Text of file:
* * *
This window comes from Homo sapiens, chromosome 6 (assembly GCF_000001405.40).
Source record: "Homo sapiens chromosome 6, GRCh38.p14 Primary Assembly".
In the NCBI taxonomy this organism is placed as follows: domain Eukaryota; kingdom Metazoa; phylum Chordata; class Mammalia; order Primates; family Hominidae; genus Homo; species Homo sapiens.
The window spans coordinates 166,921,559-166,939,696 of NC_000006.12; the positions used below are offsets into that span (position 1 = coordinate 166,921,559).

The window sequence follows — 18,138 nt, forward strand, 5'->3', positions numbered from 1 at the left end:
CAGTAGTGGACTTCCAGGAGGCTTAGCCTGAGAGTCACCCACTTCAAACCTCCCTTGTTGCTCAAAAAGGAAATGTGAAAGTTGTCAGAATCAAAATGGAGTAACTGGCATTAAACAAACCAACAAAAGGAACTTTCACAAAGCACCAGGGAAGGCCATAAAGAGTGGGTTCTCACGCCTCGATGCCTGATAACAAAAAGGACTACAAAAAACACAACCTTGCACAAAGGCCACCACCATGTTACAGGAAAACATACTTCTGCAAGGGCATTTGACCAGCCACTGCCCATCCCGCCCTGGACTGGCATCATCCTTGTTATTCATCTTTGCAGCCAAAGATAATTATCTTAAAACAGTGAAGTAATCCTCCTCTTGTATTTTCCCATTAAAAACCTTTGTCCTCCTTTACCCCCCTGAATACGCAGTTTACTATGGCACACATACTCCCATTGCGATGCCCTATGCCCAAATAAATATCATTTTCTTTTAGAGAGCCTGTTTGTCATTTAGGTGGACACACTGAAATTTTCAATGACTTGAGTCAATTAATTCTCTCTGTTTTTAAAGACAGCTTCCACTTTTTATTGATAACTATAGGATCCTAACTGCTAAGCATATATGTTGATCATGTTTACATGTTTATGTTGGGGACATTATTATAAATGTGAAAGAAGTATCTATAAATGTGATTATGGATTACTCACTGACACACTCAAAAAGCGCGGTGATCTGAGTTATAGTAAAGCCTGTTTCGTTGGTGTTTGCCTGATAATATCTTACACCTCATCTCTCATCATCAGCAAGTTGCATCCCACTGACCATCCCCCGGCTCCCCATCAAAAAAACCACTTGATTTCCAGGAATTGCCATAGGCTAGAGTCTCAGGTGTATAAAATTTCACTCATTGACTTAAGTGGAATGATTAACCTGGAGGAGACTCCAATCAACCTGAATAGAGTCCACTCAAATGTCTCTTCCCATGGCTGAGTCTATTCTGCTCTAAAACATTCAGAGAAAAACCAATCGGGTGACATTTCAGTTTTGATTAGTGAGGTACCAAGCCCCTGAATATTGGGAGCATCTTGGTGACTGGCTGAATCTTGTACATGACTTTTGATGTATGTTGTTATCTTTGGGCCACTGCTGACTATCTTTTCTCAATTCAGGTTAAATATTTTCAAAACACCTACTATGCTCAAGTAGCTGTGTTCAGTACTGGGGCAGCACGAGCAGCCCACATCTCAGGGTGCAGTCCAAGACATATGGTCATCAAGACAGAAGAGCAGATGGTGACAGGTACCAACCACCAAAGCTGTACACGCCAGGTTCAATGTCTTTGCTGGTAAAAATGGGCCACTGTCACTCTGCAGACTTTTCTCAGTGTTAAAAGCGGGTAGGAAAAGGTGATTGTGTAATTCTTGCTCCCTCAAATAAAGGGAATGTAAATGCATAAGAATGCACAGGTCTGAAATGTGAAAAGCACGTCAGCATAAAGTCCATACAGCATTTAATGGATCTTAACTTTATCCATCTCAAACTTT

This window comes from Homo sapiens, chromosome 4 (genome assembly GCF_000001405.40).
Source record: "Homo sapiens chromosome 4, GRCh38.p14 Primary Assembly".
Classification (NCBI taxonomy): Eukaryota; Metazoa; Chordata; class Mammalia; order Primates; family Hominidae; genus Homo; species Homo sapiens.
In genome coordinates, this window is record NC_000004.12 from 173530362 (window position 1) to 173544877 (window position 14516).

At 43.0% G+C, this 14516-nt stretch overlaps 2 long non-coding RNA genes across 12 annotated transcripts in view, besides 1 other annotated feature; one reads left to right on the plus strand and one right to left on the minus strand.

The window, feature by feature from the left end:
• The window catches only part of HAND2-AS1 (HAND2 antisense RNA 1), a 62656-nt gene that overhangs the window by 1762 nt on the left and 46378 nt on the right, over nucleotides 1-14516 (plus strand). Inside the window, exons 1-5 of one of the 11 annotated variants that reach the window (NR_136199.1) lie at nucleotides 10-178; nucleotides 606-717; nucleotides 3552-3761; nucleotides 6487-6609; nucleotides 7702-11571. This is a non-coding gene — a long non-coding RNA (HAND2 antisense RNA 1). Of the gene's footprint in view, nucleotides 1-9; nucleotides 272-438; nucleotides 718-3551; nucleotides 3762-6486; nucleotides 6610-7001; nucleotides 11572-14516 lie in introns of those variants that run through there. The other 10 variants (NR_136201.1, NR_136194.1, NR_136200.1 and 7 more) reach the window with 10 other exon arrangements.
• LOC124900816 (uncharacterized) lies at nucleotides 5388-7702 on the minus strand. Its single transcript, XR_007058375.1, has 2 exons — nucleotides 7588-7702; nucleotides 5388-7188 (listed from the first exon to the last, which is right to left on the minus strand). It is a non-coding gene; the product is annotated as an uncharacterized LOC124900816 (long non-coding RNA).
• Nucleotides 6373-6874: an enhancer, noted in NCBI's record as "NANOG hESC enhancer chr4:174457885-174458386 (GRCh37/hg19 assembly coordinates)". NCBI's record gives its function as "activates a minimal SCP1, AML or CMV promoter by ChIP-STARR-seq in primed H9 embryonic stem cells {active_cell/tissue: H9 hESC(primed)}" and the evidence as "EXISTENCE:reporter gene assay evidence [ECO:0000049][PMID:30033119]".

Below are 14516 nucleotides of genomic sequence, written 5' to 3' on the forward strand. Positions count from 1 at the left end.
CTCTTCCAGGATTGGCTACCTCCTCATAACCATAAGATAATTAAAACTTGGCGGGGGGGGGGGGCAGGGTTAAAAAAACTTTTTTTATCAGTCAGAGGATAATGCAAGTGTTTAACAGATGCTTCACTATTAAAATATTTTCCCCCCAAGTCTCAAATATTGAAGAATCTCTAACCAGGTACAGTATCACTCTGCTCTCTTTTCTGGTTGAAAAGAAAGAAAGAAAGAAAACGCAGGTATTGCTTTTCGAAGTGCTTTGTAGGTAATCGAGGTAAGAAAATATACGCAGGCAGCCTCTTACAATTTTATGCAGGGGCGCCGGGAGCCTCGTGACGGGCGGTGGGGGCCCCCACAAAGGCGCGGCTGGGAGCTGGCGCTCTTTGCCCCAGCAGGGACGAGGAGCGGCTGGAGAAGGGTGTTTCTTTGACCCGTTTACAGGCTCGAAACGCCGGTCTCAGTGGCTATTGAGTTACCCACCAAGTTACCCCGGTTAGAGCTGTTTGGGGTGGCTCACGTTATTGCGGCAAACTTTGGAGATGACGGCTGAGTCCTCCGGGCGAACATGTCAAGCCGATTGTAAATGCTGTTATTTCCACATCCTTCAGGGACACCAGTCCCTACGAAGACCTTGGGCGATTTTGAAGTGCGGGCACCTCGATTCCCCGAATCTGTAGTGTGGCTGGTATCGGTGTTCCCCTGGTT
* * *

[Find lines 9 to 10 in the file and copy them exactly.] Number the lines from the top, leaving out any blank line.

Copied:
Classification (NCBI taxonomy): Eukaryota; Metazoa; Chordata; class Mammalia; order Primates; family Hominidae; genus Homo; species Homo sapiens.
In genome coordinates, this window is record NC_000004.12 from 173530362 (window position 1) to 173544877 (window position 14516).